Order of Malta Kenya

Sovereign Military Hospitaller Order of St. John of Jerusalem of Rhodes and of Malta

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MESSAGE FROM THE AMBASSADOR:

Dear visitor, welcome to the website of our Embassy in Kenya!

Dr. Wilhelm von Trott zu SolzOur presence in Kenya is a living expression of the good diplomatic relations that exist between the Sovereign Order of Malta and the Republic of Kenya. The Order of Malta is engaged in constantly improving the livelihood of men, women and children. Our activities in all countries throughout the world are especially centred on the needs of the poor and handicapped people, regardless of race, religion or gender.

We welcome guests to our website and invite them to help us and our relief organisation to make this world a better place, for the benefit of the needy and the poor, the sick and the handicapped.

Stay together with us in this country of diversity, of wildlife heritage and of breathtaking landscapes and enjoy the warm welcome of its people.

News Archive

EXPERIENCES OF A VOLUNTEER IN LAMU

May 17, 2012

It was a balmy 90 degrees when my flight touched down at Lamu airport off the northern coast of Kenya, just sixty miles south of the Somali border on Valentines Day just after midday. This was to be my home for the next two and a half months. I wasn’t sure exactly what I was going to do down here and if indeed there was going to be enough to keep me occupied; little did I know. My lovely friend Alice Murphy, whom I had been working with at a Mother Teresa home in Ethiopia and is the First Secretary to the Order Of Malta Embassy in Kenya, had introduced me to Dr. Nurein who is in charge and one of only two doctors who works in the huge and massively under-utilised King Fayd hospital on the island. Alice also gave me an introduction to a Spanish girl called Maria who runs Anidan, a local orphanage. I quickly found myself a job at the hospital working on a food supplement programme for HIV sufferers (or clients as there are referred to here).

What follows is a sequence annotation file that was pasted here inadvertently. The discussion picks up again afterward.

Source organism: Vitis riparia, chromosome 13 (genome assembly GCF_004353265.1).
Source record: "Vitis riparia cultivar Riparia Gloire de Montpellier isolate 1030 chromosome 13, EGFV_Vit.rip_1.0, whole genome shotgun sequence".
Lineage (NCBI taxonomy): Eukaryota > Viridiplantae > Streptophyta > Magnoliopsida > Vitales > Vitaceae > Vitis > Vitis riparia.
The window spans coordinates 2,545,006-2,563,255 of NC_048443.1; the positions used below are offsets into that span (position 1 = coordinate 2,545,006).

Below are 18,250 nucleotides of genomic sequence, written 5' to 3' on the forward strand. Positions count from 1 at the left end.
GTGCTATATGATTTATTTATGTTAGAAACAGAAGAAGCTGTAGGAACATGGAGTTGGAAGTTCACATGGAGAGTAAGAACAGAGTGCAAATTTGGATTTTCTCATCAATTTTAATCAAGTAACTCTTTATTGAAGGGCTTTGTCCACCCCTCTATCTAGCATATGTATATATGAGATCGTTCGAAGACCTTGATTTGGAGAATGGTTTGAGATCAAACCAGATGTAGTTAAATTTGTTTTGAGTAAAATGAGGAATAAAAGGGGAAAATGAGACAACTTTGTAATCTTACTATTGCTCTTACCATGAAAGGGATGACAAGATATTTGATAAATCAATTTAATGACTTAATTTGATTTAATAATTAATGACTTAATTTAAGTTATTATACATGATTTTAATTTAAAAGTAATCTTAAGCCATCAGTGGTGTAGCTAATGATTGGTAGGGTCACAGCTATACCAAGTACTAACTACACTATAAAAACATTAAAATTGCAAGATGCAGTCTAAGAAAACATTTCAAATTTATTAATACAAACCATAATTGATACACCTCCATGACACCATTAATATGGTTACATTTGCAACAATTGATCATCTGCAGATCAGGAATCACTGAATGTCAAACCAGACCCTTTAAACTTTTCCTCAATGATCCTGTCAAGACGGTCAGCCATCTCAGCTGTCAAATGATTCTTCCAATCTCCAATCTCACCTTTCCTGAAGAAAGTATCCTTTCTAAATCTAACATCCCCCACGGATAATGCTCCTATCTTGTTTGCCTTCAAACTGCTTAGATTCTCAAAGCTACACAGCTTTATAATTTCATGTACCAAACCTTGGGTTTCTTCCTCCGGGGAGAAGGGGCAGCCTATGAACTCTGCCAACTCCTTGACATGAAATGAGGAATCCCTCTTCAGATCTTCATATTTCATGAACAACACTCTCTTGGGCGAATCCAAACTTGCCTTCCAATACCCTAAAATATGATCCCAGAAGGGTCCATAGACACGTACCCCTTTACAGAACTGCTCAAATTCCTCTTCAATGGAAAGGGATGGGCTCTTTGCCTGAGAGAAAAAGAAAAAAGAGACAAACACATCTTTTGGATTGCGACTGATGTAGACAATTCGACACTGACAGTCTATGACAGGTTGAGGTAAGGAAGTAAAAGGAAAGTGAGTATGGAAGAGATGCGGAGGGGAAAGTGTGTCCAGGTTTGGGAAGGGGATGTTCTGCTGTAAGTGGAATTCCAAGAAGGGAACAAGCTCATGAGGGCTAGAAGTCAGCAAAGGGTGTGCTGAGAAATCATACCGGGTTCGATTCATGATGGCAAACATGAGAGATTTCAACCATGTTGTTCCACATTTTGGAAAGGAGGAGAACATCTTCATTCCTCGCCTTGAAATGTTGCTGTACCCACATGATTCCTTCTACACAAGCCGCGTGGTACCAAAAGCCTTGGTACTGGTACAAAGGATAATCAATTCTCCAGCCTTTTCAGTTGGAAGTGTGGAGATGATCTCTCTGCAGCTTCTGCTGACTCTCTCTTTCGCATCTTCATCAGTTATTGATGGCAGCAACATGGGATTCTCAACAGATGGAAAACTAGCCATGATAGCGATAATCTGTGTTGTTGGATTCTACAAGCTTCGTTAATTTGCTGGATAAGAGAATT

This involves measuring their height and weight and then working out their Body Mass Index. Based on this information we work out if their weight is normal, in which case we do nothing, or if it is below weight, in which case we provide them with high energy and high calorific foods to get their weight up. They are never overweight. When you are being treated for HIV you are on a drug called an Antiretroviral (ARTs). For this to be effective you have to have a healthy body weight.

I also work as a scrub nurse in the operating theatre helping in such operations as caesarean delivery, tummy button to pubic bone cut, scrotal trauma, breast infections, torn arm ligaments and cataract removal. I feel very proud to be working with such first world machinery supplied by the Order of Malta, like theatre lights, air conditioning units, delivery tables, autoclaves etc.

When I finish work at the hospital, around 5pm each day, I walk to my house, which is about 100 metres from the hospital. It is owned by the Ministry of Housing, but is on loan to the Order of Malta who have completely refurbished in preparation for the arrival of volunteer medics to come and work at the hospital. I am lucky enough to be their first guest. Then I set off for the orphanage, which is about a 45-minute walk away. There I teach English to 11 to 18 year olds. My first class starts at 7.00pm and I finish at 9.15pm. Then a Maasai security guard walks me home across the mangroves. With the constant security threat from Somali pirates they take security very seriously here.

I get home around 10pm and am fast asleep by 10.15pm – exhausted, but fulfilled and I can honestly say I have never been happier.